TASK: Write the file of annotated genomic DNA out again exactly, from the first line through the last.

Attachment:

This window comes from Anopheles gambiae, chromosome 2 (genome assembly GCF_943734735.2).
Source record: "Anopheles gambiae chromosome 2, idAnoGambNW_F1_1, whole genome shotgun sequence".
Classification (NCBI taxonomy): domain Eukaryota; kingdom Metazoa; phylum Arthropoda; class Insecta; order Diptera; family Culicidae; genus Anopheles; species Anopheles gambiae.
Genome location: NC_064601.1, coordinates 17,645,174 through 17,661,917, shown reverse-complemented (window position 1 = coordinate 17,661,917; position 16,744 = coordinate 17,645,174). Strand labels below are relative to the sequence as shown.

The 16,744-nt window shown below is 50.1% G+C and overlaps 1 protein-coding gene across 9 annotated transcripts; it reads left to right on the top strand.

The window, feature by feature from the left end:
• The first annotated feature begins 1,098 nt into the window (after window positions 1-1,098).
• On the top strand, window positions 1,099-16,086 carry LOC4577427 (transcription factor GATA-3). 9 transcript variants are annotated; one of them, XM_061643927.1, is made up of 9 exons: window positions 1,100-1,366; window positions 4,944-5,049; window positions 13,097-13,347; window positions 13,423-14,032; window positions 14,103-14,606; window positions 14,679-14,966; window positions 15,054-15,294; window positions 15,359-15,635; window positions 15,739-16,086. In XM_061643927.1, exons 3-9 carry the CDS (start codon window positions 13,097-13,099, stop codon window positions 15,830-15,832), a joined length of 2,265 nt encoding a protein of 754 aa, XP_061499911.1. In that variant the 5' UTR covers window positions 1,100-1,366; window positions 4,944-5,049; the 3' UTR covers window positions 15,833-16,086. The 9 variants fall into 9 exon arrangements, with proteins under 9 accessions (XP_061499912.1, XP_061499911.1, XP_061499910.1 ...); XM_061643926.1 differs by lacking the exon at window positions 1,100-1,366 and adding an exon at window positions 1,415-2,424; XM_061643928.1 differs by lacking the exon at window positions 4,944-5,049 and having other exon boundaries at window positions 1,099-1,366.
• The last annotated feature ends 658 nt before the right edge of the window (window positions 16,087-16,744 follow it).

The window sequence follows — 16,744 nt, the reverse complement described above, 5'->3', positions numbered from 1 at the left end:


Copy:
This window comes from Anopheles gambiae, chromosome 2 (genome assembly GCF_943734735.2).
Source record: "Anopheles gambiae chromosome 2, idAnoGambNW_F1_1, whole genome shotgun sequence".
Classification (NCBI taxonomy): domain Eukaryota; kingdom Metazoa; phylum Arthropoda; class Insecta; order Diptera; family Culicidae; genus Anopheles; species Anopheles gambiae.
Genome location: NC_064601.1, coordinates 17,645,174 through 17,661,917, shown reverse-complemented (window position 1 = coordinate 17,661,917; position 16,744 = coordinate 17,645,174). Strand labels below are relative to the sequence as shown.

The 16,744-nt window shown below is 50.1% G+C and overlaps 1 protein-coding gene across 9 annotated transcripts; it reads left to right on the top strand.

The window, feature by feature from the left end:
• The first annotated feature begins 1,098 nt into the window (after window positions 1-1,098).
• On the top strand, window positions 1,099-16,086 carry LOC4577427 (transcription factor GATA-3). 9 transcript variants are annotated; one of them, XM_061643927.1, is made up of 9 exons: window positions 1,100-1,366; window positions 4,944-5,049; window positions 13,097-13,347; window positions 13,423-14,032; window positions 14,103-14,606; window positions 14,679-14,966; window positions 15,054-15,294; window positions 15,359-15,635; window positions 15,739-16,086. In XM_061643927.1, exons 3-9 carry the CDS (start codon window positions 13,097-13,099, stop codon window positions 15,830-15,832), a joined length of 2,265 nt encoding a protein of 754 aa, XP_061499911.1. In that variant the 5' UTR covers window positions 1,100-1,366; window positions 4,944-5,049; the 3' UTR covers window positions 15,833-16,086. The 9 variants fall into 9 exon arrangements, with proteins under 9 accessions (XP_061499912.1, XP_061499911.1, XP_061499910.1 ...); XM_061643926.1 differs by lacking the exon at window positions 1,100-1,366 and adding an exon at window positions 1,415-2,424; XM_061643928.1 differs by lacking the exon at window positions 4,944-5,049 and having other exon boundaries at window positions 1,099-1,366.
• The last annotated feature ends 658 nt before the right edge of the window (window positions 16,087-16,744 follow it).

The window sequence follows — 16,744 nt, the reverse complement described above, 5'->3', positions numbered from 1 at the left end: